PETALING JAYA: Stakeholders in the healthcare sector have identified fatigue and overwork as possible factors in two recent and fatal cases of healthcare workers accidentally leaving their children in their cars.
Dr Azizan Abdul Aziz, president of the Malaysian Medical Association, urged the health ministry to look into the issue to prevent such incidents from recurring.
“Fatigue can cause lapses in concentration, memory, and judgement. To prevent similar incidents, we urge the health ministry to see if tiredness from overwork may have contributed to the problem,” she told FMT.
Azizan also advised the public to ensure that they are well rested before driving, and told parents to find ways to remind themselves of their children’s presence in the car.
“Some mobile applications have been designed for this purpose and should be considered for use. Un-silence your phones and set alarms for the best times to remind yourselves to check the back seats of your vehicles,” she said.
Last month, a healthcare worker left her five-year-old girl at the Shah Alam Hospital, only realising that her daughter was in the car when her husband contacted her about 6pm the same day. By then, the girl had died.
In a similar incident last October, a doctor left her eight-month-old baby in the car for 10 hours, thinking that she had sent her daughter to a daycare centre.
Environmental and occupational health expert Shamsul Bahari Shamsudin said that on top of tight work schedules, healthcare workers dealt with long hours, time constraints, and limited manpower.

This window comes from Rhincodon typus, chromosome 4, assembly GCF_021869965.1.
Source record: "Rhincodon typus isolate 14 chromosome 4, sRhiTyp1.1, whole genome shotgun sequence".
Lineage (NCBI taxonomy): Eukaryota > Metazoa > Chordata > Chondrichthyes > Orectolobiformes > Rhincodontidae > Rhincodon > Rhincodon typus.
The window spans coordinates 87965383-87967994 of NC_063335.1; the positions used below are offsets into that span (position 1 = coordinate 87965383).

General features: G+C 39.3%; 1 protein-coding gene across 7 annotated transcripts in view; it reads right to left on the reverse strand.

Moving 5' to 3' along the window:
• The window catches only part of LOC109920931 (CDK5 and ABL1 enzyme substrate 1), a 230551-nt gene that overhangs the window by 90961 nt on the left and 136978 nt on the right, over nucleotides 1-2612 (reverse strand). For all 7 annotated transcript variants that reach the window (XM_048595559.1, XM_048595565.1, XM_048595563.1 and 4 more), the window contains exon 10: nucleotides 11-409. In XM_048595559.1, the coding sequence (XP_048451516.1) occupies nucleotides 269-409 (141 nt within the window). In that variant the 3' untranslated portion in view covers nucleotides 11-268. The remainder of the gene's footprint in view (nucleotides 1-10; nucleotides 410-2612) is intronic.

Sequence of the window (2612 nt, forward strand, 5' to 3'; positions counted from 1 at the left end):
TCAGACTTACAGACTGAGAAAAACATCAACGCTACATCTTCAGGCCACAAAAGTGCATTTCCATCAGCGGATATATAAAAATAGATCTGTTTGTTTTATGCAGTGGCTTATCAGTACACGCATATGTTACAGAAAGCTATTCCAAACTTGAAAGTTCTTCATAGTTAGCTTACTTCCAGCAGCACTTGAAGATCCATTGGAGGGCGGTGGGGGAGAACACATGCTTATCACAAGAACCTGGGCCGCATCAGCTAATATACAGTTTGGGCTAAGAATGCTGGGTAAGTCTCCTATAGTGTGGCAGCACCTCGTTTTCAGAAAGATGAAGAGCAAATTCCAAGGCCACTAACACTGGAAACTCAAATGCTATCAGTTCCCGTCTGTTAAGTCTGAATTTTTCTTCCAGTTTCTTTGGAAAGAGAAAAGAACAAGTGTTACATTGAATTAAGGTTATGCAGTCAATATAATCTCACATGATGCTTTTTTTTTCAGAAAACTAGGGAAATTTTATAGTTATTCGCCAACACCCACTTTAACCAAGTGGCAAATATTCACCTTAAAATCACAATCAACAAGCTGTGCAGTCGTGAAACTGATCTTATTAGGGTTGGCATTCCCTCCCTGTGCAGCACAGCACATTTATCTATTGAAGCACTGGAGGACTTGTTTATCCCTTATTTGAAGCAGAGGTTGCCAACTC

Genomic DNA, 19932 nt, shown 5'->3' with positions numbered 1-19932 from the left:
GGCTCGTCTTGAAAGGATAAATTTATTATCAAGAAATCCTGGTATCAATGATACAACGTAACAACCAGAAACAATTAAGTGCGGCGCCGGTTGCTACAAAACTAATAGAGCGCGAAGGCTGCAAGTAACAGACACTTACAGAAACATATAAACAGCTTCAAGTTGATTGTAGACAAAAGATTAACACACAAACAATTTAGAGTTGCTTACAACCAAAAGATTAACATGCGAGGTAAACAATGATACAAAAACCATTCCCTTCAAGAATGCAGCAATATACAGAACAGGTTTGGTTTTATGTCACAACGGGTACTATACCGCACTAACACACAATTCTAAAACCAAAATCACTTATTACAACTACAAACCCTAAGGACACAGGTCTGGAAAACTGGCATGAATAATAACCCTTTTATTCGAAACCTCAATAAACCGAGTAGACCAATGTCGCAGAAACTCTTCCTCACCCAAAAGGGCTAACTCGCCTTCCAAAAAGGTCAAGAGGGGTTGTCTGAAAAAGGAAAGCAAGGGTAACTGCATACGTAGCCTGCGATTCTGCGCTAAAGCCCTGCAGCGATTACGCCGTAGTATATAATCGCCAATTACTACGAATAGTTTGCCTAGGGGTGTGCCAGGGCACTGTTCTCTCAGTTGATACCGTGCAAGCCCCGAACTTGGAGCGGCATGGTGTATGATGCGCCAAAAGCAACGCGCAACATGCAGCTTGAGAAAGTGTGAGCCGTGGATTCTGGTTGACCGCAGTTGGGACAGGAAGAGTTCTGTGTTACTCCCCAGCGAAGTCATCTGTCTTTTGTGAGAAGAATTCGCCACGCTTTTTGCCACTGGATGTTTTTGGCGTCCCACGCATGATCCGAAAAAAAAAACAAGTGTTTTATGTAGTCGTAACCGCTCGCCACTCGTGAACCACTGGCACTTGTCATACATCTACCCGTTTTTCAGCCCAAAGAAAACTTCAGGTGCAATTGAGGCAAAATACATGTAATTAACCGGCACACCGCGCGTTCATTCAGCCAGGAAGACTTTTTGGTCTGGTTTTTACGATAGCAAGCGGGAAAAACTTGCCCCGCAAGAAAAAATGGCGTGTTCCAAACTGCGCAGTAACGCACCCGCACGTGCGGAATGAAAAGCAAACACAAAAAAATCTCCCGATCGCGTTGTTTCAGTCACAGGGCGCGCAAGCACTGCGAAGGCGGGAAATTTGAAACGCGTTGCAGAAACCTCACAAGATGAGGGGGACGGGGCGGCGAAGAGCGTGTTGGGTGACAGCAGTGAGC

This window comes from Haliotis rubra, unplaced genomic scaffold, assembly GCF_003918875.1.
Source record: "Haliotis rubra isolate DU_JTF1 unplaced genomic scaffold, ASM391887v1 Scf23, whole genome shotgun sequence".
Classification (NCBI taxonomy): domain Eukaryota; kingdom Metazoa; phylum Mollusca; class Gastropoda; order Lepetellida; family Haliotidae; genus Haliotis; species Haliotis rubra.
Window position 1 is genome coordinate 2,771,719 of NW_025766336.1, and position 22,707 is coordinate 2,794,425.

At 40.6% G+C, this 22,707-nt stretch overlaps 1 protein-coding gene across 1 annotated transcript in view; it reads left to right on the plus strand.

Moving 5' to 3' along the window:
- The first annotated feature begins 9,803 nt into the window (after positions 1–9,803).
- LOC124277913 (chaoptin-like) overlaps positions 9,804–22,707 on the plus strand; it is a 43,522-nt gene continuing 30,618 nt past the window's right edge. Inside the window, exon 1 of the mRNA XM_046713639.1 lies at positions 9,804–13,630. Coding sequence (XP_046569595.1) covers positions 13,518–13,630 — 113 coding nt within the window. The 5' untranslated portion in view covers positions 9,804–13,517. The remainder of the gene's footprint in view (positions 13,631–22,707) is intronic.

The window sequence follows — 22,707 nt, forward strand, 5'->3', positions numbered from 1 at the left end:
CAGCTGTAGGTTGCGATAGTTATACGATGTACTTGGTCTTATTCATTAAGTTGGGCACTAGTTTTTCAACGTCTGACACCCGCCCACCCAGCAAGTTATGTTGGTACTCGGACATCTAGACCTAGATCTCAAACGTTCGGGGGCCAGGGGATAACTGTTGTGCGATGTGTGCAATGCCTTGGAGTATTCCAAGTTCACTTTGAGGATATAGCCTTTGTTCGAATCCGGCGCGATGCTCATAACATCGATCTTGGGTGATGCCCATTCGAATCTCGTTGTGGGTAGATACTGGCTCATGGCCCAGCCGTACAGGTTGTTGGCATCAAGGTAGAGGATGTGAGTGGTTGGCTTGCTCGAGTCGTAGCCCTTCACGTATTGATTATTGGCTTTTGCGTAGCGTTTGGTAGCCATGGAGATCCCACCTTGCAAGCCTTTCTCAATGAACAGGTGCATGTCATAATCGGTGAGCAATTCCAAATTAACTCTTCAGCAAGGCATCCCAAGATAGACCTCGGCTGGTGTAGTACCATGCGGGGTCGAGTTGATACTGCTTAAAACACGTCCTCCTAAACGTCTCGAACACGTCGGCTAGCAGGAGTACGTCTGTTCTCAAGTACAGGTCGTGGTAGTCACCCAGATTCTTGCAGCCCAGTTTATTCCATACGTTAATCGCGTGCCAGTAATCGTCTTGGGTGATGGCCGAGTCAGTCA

“The responsibility to prioritise service to the public has taken a toll on family matters,” he said, adding that these workers did not get enough sleep.
Other than increasing manpower, the Universiti Malaysia Sabah lecturer suggested that these workers be given flexible working hours to reduce fatigue and allow them time to settle personal matters.
Mariani Nor, president of the Malaysian Children Early Education and Parenting Council, encouraged parents and child caretakers to keep each other updated on their children’s whereabouts.
She also said healthcare workers must be allowed to keep mobile phones in their pockets while working in case of emergencies, despite attending to their patients.
“In this modern age, mobile phones should be allowed anywhere as long as they are kept on silent mode and the vibrate function is turned on.
“This will help prevent such incidents if one party needs to ask the other about the children,” she said.